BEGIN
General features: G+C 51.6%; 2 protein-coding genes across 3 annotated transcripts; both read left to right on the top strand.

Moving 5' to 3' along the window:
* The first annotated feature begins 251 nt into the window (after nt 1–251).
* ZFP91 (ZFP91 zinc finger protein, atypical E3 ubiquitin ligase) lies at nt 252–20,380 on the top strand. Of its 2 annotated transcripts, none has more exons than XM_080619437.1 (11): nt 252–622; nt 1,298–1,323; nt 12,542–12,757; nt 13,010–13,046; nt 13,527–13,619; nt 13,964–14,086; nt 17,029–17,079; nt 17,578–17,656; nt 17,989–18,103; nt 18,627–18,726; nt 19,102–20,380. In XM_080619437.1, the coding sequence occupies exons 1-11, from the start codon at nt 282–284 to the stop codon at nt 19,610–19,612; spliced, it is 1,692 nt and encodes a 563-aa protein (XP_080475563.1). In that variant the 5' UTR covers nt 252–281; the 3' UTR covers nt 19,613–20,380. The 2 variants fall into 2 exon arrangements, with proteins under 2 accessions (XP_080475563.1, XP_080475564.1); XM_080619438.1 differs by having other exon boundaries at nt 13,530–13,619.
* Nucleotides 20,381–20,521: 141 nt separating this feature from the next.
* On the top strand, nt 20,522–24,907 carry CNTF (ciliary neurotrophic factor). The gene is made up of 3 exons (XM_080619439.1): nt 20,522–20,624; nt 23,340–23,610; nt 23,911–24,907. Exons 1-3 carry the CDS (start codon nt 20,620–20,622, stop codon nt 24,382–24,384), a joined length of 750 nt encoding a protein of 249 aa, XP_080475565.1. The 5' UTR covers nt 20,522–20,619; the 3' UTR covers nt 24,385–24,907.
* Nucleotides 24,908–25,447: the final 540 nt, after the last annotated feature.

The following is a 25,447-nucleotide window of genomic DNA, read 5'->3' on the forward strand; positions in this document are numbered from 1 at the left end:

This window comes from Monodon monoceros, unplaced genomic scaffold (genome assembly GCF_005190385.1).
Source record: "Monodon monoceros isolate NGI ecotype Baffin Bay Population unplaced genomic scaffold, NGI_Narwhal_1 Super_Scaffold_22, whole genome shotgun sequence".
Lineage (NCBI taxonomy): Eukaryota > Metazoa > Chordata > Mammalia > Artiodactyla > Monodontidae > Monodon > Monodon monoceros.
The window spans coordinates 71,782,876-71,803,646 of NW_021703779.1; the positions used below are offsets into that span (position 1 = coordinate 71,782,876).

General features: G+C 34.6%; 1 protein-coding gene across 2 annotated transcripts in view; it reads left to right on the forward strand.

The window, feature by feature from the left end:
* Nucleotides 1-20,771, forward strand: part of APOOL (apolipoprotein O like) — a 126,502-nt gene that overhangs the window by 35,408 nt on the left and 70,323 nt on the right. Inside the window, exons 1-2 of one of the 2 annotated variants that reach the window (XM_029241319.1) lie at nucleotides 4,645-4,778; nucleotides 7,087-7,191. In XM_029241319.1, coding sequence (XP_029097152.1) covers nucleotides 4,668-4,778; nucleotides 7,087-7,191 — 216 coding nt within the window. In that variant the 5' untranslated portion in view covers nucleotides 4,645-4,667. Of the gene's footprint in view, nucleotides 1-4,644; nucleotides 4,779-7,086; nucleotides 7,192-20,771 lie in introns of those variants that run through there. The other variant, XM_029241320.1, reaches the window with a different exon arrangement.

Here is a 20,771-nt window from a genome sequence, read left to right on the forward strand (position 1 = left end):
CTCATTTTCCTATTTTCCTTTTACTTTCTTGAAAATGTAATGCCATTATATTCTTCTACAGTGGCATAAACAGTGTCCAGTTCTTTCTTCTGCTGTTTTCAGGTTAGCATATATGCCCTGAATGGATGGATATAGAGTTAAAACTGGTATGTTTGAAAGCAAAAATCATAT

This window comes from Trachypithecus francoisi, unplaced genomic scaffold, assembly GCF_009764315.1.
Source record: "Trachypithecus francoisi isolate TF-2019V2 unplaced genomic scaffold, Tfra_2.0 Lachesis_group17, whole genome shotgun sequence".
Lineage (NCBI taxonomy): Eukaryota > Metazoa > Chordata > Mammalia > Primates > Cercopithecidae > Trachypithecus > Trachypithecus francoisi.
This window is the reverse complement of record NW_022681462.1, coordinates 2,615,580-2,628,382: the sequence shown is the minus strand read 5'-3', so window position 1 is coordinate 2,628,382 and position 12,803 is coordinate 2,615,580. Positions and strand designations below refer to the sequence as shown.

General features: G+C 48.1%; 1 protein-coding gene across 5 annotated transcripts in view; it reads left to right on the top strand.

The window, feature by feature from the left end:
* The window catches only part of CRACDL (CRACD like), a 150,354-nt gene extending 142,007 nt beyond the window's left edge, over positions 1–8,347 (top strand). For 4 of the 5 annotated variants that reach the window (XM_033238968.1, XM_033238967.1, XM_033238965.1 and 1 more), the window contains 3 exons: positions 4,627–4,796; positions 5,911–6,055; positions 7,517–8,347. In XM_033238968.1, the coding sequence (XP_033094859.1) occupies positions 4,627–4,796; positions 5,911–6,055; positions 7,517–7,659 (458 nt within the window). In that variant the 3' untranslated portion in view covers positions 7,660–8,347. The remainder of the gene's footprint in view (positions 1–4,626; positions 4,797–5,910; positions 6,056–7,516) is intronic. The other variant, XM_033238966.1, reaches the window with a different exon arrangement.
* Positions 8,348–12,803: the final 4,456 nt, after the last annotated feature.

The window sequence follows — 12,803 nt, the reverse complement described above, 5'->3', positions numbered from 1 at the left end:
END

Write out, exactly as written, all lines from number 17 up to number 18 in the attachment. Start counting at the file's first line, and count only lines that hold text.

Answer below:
CTCATTTTCCTATTTTCCTTTTACTTTCTTGAAAATGTAATGCCATTATATTCTTCTACAGTGGCATAAACAGTGTCCAGTTCTTTCTTCTGCTGTTTTCAGGTTAGCATATATGCCCTGAATGGATGGATATAGAGTTAAAACTGGTATGTTTGAAAGCAAAAATCATAT

This window comes from Trachypithecus francoisi, unplaced genomic scaffold, assembly GCF_009764315.1.